It would be nice if we had a capital punishment debate worthy of a vibrant people, instead of the national excuse for one that lies drugged and dormant beneath a political blanket, awakened only occasionally when some public figure pulls back the sheets. Then our reflex reaction is - Quick, cover it up!
Meanwhile, we groan to learn that about 1,100 convicted murderers are out on day-parole in Canada at any one time. Some will murder again, with high certainty. Those responsible for their release will pass the buck. A Toronto man recently left his favourite restaurant in trembling disgust when he saw a new waiter approach: the man who'd murdered his daughter 19 years before.
If ever there was an issue to sharply outline the clash between the democratic masses and their academic and media elites, it is capital punishment. The people want it. The elites do not. Generally, the people take the moral view of crime and punishment, and the elites, the therapeutic view. Elites say the only motive for killing as punishment is revenge. They generally believe that crime arises from its conditions: the perpetrator can no more be responsible for his crime than for an abcessed tooth. They say therapy - not some punishment as barbaric as the crime - is required, because the criminal is sick.
In a famous essay of 1949 criticizing this therapeutic, or Humanitarian view of justice, the British writer C.S. Lewis contrasted it neatly with the Retributive view. The first sounds very nice because it appears to be mercy-based. But the hidden danger is that it dehumanizes us all by conceiving of man as a determined object, with no will of his own (otherwise he could have said no to crime, could he not?) and therefore no moral responsibility. It is thus a view that once adopted automatically diminishes the entire society by shunting justice to a secondary position.
He much preferred the second view that retribution - restoring the balance of justice - was fairer both to the community, and to the criminal. He summarized his critique in a telling statement about just deserts (what is deserved), as follows: "the Humanitarian theory removes from punishment the concept of Desert. But the concept of Desert is the only connecting link between punishment and justice."
And for making decisions about just deserts, he felt his barber was as qualified as any therapist, who may be well qualified in theories of the subconcious, but no more so than the barber in the matter of moral justice - necessarily a community affair. The people are the jury.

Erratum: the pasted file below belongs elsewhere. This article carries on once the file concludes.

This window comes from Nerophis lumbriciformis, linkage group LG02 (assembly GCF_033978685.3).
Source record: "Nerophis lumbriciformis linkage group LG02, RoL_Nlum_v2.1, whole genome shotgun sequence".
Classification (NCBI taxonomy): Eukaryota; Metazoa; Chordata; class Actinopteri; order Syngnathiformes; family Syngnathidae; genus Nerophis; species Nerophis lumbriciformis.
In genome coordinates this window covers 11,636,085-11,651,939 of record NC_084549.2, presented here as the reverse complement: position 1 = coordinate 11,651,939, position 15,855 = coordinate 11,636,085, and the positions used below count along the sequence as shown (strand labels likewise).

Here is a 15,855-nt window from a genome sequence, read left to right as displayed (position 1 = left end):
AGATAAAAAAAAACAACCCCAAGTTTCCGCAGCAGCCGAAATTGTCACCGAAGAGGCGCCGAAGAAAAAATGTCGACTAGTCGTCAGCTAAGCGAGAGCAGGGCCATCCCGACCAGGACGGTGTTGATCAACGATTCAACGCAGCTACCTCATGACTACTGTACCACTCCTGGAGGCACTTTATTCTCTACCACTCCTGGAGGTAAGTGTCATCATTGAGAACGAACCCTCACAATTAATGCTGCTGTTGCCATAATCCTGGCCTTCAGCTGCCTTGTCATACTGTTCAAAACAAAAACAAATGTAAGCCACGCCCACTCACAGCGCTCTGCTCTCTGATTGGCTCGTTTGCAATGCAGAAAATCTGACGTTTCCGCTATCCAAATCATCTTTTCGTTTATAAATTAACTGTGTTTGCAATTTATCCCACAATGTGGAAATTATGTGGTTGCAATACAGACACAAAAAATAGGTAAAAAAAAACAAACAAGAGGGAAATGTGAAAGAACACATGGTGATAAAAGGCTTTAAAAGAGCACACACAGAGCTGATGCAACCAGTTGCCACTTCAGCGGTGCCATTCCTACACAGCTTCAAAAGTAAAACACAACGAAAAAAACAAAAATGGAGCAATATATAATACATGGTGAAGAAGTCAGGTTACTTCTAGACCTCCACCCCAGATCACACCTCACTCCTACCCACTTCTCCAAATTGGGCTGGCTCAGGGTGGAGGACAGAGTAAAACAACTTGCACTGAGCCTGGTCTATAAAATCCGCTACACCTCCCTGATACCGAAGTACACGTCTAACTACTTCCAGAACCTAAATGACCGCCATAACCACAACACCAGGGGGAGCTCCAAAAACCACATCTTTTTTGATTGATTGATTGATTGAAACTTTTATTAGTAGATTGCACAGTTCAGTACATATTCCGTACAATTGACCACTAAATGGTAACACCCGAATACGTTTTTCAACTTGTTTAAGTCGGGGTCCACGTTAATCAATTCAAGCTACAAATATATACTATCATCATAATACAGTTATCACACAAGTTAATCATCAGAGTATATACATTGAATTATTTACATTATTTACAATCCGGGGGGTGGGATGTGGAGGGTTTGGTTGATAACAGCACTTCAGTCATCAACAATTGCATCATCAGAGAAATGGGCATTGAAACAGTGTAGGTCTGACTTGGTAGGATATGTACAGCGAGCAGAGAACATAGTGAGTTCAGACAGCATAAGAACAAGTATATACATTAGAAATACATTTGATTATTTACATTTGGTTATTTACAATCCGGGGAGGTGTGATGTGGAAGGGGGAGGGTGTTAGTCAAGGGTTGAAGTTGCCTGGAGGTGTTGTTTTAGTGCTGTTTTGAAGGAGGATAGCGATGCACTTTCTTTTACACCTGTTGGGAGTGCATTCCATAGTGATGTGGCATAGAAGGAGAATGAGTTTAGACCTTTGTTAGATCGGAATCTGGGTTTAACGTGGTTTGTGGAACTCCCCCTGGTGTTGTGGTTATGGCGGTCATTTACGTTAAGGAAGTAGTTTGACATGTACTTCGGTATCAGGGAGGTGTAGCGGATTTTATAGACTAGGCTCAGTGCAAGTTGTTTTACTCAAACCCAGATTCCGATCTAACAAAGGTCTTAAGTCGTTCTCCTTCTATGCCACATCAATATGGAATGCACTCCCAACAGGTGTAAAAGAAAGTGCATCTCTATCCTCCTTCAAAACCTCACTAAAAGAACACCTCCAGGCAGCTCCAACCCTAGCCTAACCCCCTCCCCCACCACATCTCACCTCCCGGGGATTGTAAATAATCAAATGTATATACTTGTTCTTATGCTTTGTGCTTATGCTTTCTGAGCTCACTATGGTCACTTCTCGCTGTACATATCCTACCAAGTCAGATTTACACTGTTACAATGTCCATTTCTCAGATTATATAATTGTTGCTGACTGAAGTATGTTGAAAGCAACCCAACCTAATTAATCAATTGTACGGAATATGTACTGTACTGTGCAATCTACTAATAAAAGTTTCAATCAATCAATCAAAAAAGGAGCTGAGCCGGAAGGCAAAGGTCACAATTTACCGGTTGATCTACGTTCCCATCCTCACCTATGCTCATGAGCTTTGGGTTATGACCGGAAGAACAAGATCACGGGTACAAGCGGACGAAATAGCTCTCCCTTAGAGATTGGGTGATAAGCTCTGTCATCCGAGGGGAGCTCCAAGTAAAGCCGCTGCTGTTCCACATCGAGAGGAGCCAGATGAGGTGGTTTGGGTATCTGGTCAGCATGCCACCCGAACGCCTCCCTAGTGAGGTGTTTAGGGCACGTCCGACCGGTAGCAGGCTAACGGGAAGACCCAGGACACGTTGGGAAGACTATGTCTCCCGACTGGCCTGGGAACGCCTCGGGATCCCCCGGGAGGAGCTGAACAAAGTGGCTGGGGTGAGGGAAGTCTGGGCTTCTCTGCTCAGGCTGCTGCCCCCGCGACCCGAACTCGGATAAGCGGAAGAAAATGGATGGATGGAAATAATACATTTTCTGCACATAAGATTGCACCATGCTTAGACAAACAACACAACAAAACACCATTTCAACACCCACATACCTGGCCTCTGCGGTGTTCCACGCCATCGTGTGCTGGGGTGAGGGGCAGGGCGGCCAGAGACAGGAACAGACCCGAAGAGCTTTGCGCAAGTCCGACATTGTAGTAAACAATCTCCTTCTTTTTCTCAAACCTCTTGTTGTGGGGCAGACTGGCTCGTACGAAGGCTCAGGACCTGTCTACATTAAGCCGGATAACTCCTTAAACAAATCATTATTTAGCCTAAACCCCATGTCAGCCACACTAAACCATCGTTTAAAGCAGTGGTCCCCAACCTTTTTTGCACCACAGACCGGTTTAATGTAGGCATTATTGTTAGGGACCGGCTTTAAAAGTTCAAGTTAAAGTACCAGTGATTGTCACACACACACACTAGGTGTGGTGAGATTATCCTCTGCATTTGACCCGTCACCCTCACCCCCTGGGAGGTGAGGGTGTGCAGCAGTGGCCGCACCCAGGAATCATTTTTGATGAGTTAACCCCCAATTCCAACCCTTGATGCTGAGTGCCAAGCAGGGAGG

For a century now, the therapeutic view has increasingly been used to separate punishment from justice, as if man were perfectible mechanically. But in the face of ever more barbaric crimes, it is surely time to ask a simple question. Namely - Can a society maintain civility by using a notion of individual mercy that diminishes its sense of collective justice?
And never mind the merely utilitarian, and by now useless criteria for assessing the viability of punishment: Does it incapacitate? Does it deter? Obviously, we do not incapacitate a vicious murderer by paroling him. Nor by releasing him after a euphemistic "life" sentence of 15, or even the maximum 25 years. Neither can deterrence ever be properly measured when all punishment is delayed, lenient, and invisible to the public.
The highest and best argument for capital punishment for premeditated murder, is society's need for and right to equity; for moral restoration. It is a right higher than any possible right of a murderer to enjoy the gift of life after the death of his victim. Justice should oversee mercy, not the reverse.
And importantly, the balancing satisfaction of retributive justice, even as it purges individuals of any lingering desire to kill, sends the ultimate message that killing for justice is a right of society, not of individuals. That such moral accounting must always be transferred to the larger society, where it belongs. This balancing of the books is required not because it is effective. Or a deterrent. Or because it may reform others. But simply because it is just.
Neither is it true that all deaths are equal. Any death is regrettable, but a salving, or expiatory death does not treat a criminal "as something less than human," as The Globe and Mail's Andrew Coyne put it in his Monday column. Quite the contrary. It is the highest and best way for a murderer to die. It is a retributive death, a form of repayment that gives meaning back to society, as well as to the criminal's soiled life, in fact lifting him out of the animal condition to which he has consigned himself. We must consider that this, too, may be called an act of mercy. And maybe "He paid the price, fair and square," is not such a bad epitaph.
The mistaken modern liberal notion that the issue of capital punishment concerns primarily the rights of the individual criminal, is deeply defective, and most certainly creates a climate for heinous crime by implying that society has no transcendent claim to equity; in fact has a lesser claim against the murderer than he made against his victim.
False mercy can never produce a cohesive people, nor a truly merciful one, because it makes us accomplices in the undermining of basic justice. In time, institutionalized injustice will convert a happy national home into a motel full of frightened, disconnected egos, from sea unto sea.